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U.S., Sudan downplay Trump emergency declaration

October 31, 2020 (KHARTOUM) - The Sudanese government on Saturday sought to belittle the significance of a declaration by U.S. President Donald Trump that he is renewing the national emergency with regards to Sudan.

U.S. embassy in KhartoumThe notice which is due to be published on Monday says that despite recent positive developments in Sudan "the crisis constituted by the actions and policies of the Government of Sudan ....continue to pose an unusual and extraordinary threat to the national security and foreign policy of the United States. Therefore, I have determined that it is necessary to continue the national emergency".

The language in this notification has been standard since 2017 which is the same year the U.S. fully lifted economic sanctions on Sudan.

The national emergency declaration is part of the powers conferred on U.S. presidents under the International Emergency Economic Powers Act (IEEPA) which allows them to "regulate international commerce" when invoking such an emergency in response to perceived threats against the U.S.

In the case of Sudan, the declaration was made in 1997 when then-President Bill Clinton imposed comprehensive economic sanctions on Sudan.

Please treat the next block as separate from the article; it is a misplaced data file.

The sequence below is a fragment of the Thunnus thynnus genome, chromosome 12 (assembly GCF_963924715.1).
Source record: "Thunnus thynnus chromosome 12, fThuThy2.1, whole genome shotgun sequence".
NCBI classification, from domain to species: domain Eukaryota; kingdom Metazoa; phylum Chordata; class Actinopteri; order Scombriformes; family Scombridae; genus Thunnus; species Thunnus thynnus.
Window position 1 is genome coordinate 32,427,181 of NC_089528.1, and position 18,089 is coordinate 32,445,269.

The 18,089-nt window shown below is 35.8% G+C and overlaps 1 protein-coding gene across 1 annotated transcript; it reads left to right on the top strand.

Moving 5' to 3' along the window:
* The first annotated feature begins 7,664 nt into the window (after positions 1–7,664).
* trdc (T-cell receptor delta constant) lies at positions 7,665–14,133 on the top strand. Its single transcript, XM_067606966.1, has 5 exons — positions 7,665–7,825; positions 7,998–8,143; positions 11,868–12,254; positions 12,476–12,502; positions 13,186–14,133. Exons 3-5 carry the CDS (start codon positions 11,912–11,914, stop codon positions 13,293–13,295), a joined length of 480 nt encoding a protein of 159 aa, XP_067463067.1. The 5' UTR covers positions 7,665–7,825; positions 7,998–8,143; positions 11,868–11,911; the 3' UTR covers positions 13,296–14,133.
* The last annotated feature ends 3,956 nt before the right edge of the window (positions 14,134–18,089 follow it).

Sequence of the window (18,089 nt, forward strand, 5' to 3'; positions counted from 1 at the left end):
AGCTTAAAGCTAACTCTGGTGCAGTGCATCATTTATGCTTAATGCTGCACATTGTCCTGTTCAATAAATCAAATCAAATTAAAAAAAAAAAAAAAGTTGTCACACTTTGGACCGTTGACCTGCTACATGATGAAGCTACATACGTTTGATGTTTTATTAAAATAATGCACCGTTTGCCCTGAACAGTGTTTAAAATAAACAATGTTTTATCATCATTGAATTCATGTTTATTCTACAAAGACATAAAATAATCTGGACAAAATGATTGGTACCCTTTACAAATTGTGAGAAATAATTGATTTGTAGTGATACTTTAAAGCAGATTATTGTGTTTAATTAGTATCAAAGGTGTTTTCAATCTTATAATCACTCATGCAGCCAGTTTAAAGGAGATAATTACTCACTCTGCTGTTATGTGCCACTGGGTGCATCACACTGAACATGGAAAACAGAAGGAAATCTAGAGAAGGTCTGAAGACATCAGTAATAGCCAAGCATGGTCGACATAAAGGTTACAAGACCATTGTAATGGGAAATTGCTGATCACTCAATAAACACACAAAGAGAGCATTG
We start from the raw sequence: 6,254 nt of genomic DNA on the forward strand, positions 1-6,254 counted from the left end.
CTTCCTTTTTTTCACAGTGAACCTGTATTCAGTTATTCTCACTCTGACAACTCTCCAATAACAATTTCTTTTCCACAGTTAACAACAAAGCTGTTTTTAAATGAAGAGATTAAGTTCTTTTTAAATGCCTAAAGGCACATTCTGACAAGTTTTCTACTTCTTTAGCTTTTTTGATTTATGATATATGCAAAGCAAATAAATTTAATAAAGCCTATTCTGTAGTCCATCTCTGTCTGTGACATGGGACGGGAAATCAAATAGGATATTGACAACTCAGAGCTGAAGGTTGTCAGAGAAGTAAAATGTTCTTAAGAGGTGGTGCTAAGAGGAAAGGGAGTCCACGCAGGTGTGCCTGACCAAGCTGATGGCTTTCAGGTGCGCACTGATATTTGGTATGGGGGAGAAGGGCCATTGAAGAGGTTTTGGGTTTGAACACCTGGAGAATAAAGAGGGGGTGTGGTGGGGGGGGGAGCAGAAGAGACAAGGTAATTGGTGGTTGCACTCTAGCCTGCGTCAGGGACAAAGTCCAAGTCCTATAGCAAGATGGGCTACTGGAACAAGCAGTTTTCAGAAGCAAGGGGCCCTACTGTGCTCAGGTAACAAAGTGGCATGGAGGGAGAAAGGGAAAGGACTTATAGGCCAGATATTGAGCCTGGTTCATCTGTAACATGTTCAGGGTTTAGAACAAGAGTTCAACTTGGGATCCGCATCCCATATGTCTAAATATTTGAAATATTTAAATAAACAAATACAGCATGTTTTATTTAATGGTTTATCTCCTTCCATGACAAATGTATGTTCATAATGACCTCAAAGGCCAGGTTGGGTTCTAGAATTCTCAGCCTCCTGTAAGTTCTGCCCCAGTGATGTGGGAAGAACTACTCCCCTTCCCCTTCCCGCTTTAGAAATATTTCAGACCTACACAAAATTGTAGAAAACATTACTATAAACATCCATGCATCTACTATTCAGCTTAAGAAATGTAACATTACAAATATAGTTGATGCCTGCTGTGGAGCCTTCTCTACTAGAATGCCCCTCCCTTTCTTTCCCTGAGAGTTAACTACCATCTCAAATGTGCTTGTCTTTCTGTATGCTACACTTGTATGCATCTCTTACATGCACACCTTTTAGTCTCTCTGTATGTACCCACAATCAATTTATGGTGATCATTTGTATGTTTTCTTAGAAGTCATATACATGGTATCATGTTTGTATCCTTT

However, despite lifting those sanctions, the U.S. continues to have Darfur related sanctions imposed on Sudanese individuals and companies.

The U.S. embassy tweeted that the extension of the national emergency "is necessary to maintain UN sanctions related to actions in Darfur under the former regime".

The embassy stressed that this move "in no way impacts the removal of Sudan from the state sponsors of terrorism list" which was initiated this week.

The Sudanese foreign ministry also described the move as a "routine procedure" that is renewed every year.

Relations between the U.S. and Sudan has significantly improved since the ouster of former president Omer Hassan al-Bashir and has culminated with the terrorism delisting.

The Trump administration pressured Khartoum to recognize Israel and move to normalizing ties with the Jewish state in return for lifting terror-related sanctions as well as financial aid.

Yesterday the U.S. announced $60 million in humanitarian assistance that came in addition to previously announced $81 million this month.

Trump moved to waive restrictions on providing aid to the government of Sudan imposed under some US laws and notified Congress about his decision.

He has also signalled his willingness to waive sanctions imposed on Sudan under the Child Soldiers Protection Act (CSPA).

(ST)